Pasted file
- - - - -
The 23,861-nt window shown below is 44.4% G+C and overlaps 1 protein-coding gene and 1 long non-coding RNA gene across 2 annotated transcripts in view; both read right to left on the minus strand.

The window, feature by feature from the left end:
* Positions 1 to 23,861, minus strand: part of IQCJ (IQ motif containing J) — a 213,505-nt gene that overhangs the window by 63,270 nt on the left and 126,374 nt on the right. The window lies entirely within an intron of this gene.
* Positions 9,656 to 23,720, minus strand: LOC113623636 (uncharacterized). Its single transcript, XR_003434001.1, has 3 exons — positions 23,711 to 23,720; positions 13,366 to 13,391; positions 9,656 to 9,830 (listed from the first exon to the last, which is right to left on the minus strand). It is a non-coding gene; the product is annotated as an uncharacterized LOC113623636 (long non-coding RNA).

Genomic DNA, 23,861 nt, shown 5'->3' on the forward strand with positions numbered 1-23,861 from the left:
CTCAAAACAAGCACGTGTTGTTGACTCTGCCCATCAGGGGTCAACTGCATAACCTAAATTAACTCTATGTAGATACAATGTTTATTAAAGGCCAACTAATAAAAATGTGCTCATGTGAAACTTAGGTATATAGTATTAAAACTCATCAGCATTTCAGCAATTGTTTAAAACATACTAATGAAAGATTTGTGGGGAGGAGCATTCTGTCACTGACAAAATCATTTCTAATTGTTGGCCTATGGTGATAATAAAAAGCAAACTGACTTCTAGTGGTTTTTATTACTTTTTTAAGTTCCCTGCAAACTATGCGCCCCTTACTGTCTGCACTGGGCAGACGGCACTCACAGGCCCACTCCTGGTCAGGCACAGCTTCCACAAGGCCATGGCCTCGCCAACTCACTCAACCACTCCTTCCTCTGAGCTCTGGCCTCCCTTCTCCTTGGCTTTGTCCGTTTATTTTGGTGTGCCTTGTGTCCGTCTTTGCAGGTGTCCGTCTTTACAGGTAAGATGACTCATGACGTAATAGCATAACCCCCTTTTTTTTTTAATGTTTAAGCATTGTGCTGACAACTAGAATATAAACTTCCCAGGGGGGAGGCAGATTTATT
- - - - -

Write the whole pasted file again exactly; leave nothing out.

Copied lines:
The 23,861-nt window shown below is 44.4% G+C and overlaps 1 protein-coding gene and 1 long non-coding RNA gene across 2 annotated transcripts in view; both read right to left on the minus strand.

The window, feature by feature from the left end:
* Positions 1 to 23,861, minus strand: part of IQCJ (IQ motif containing J) — a 213,505-nt gene that overhangs the window by 63,270 nt on the left and 126,374 nt on the right. The window lies entirely within an intron of this gene.
* Positions 9,656 to 23,720, minus strand: LOC113623636 (uncharacterized). Its single transcript, XR_003434001.1, has 3 exons — positions 23,711 to 23,720; positions 13,366 to 13,391; positions 9,656 to 9,830 (listed from the first exon to the last, which is right to left on the minus strand). It is a non-coding gene; the product is annotated as an uncharacterized LOC113623636 (long non-coding RNA).

Genomic DNA, 23,861 nt, shown 5'->3' on the forward strand with positions numbered 1-23,861 from the left:
CTCAAAACAAGCACGTGTTGTTGACTCTGCCCATCAGGGGTCAACTGCATAACCTAAATTAACTCTATGTAGATACAATGTTTATTAAAGGCCAACTAATAAAAATGTGCTCATGTGAAACTTAGGTATATAGTATTAAAACTCATCAGCATTTCAGCAATTGTTTAAAACATACTAATGAAAGATTTGTGGGGAGGAGCATTCTGTCACTGACAAAATCATTTCTAATTGTTGGCCTATGGTGATAATAAAAAGCAAACTGACTTCTAGTGGTTTTTATTACTTTTTTAAGTTCCCTGCAAACTATGCGCCCCTTACTGTCTGCACTGGGCAGACGGCACTCACAGGCCCACTCCTGGTCAGGCACAGCTTCCACAAGGCCATGGCCTCGCCAACTCACTCAACCACTCCTTCCTCTGAGCTCTGGCCTCCCTTCTCCTTGGCTTTGTCCGTTTATTTTGGTGTGCCTTGTGTCCGTCTTTGCAGGTGTCCGTCTTTACAGGTAAGATGACTCATGACGTAATAGCATAACCCCCTTTTTTTTTTAATGTTTAAGCATTGTGCTGACAACTAGAATATAAACTTCCCAGGGGGGAGGCAGATTTATT